“Instead the British Design Council expressed it as an infamous double diamond diagram that happens to look fantastic on a slide.”
I recently wrote a piece on the differences between design thinking, lean and agile. Since then I have been wanting to explore each of the topics on their own. The reason for this is because each of the mindsets deserve their own unique place in the sun. They have their own origin story and shine in different ways and contexts. Of course they shine most when combined to complement one another.
So Design Thinking…
One of the biggest buzzwords around today. For many it brings up visions of creative types walking around with pretty presentations of honeycombs and Venn diagrams. Paired with elaborate flow charts describing how it all works lead many to believe that design thinking is about process.
“But like most well intended ideas in our industry it is not about process or procedure at all. Instead it is once again a mindset or culture.”
But like most well intended ideas in our industry it is not about process or procedure at all. Instead it is once again a mindset or culture. It just so happens that the mindset is paired with a set of techniques for applying a designer’s way of doing things.
But design techniques are just for design?
Not true! Design thinking can be applied to any context or domain with great effectiveness. It is a fantastic approach to explore and brainstorm new territories. As such it is less about the outcome and more about the approach and path to get there. Conventional thinking would have you think that this is not the case and that the “design” in “design thinking” implies outcome.
So if design is not about design what is it?
It is about lifting they way designers approach problems and using it elsewhere. As Donald Norman the father of UX said: “Designers don’t search for a solution until they have determined the real problem, and even then, instead of solving that problem, they stop to consider a wide range of potential solutions. Only then will they converge upon their proposal. This process is called Design Thinking.”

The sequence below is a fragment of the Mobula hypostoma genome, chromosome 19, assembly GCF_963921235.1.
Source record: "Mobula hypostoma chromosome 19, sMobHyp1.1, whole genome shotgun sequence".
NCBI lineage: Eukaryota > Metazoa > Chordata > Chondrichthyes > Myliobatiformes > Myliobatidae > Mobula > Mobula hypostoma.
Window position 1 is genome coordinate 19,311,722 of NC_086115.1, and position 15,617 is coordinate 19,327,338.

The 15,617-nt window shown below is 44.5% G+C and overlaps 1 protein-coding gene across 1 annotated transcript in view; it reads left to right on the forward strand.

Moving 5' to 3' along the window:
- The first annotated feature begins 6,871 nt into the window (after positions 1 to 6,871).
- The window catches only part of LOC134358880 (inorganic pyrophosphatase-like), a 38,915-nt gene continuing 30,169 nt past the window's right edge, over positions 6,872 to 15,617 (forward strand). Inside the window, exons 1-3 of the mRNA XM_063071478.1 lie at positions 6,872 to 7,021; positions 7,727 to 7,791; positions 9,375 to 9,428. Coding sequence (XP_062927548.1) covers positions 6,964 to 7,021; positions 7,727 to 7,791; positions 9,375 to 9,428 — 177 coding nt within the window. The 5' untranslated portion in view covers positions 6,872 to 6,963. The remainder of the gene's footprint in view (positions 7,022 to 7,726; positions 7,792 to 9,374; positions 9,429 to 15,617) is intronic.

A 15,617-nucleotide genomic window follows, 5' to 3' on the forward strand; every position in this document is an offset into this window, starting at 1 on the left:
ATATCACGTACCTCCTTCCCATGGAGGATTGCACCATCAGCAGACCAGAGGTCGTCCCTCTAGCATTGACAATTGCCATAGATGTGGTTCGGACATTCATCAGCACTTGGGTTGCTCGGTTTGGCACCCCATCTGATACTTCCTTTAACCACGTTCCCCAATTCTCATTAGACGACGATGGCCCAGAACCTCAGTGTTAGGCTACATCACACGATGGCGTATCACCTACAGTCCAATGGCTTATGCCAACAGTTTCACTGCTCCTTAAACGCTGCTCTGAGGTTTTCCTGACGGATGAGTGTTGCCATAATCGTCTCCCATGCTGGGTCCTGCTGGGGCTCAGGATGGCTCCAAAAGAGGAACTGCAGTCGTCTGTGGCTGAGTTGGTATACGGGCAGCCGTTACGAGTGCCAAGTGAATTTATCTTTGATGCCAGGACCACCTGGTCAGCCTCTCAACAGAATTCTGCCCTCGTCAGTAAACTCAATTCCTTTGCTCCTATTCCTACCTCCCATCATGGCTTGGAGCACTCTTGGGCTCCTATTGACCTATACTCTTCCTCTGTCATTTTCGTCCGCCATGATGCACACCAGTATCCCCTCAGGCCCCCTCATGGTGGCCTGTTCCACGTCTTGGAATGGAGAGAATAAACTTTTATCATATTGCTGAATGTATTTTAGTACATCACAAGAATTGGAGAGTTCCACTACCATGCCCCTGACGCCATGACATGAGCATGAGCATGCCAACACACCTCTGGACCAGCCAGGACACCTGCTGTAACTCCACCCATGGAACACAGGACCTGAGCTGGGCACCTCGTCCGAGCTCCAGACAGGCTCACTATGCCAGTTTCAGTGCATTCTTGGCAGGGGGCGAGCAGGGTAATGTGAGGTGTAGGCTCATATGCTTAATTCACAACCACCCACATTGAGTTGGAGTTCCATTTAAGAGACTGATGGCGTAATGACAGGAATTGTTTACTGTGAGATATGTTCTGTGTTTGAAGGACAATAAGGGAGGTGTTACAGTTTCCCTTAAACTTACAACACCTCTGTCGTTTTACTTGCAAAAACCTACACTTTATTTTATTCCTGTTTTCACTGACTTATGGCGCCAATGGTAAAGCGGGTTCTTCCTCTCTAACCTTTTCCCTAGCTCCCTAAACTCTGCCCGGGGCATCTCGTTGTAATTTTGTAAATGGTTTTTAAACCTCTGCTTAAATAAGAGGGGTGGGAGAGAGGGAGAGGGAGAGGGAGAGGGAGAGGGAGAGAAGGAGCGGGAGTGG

I still don’t get it spell it out for me
Ok, so its not about stickies, sketches, honeycombs or process. It’s not even about actual UX design. Design thinking is a set of approaches where almost all flavors aim to:
- Figure out what the real problem is instead of settling on the first solution
- Search for solutions expansively frequently leveraging the intelligence of the group
- Critically considering the options, narrowing it down to the best
- Collectively converging on a proposal that should in theory be far superior
The idea is that the more avenues and directions you explore the deeper and more thoroughly you think about your problem.
So why the honeycombs and diamonds?
Let’s formalize the above paragraph. Design thinking is the repeated divergence, emergence and convergence of solutions to problems. As such, it is nothing but deliberate practice for continually solving things from a different starting point and in a far better way.
“But that is way to fluffy to try and explain to business folk conditioned to think in PowerPoint and email. So instead the British Design Council expressed it as an infamous double diamond diagram that happens to look fantastic on a slide.”
But that is way to fluffy to try and explain to business folk conditioned to think in PowerPoint and email. So instead the British Design Council expressed it as an infamous double diamond diagram that happens to look fantastic on a slide. That diagram has now become the ubiquitous way of simply visualizing the model. Honeycomb diagrams aim to do the same with a little more detail.
Remind we what this all about again
As I said in my original blog. Design thinking is all about exploring the problem. Lean is all about building the right thing. And agile is all about building the thing right. Design thinking allows us to explore using intuition and deductive reasoning just like a designer. Or at least in theory 😉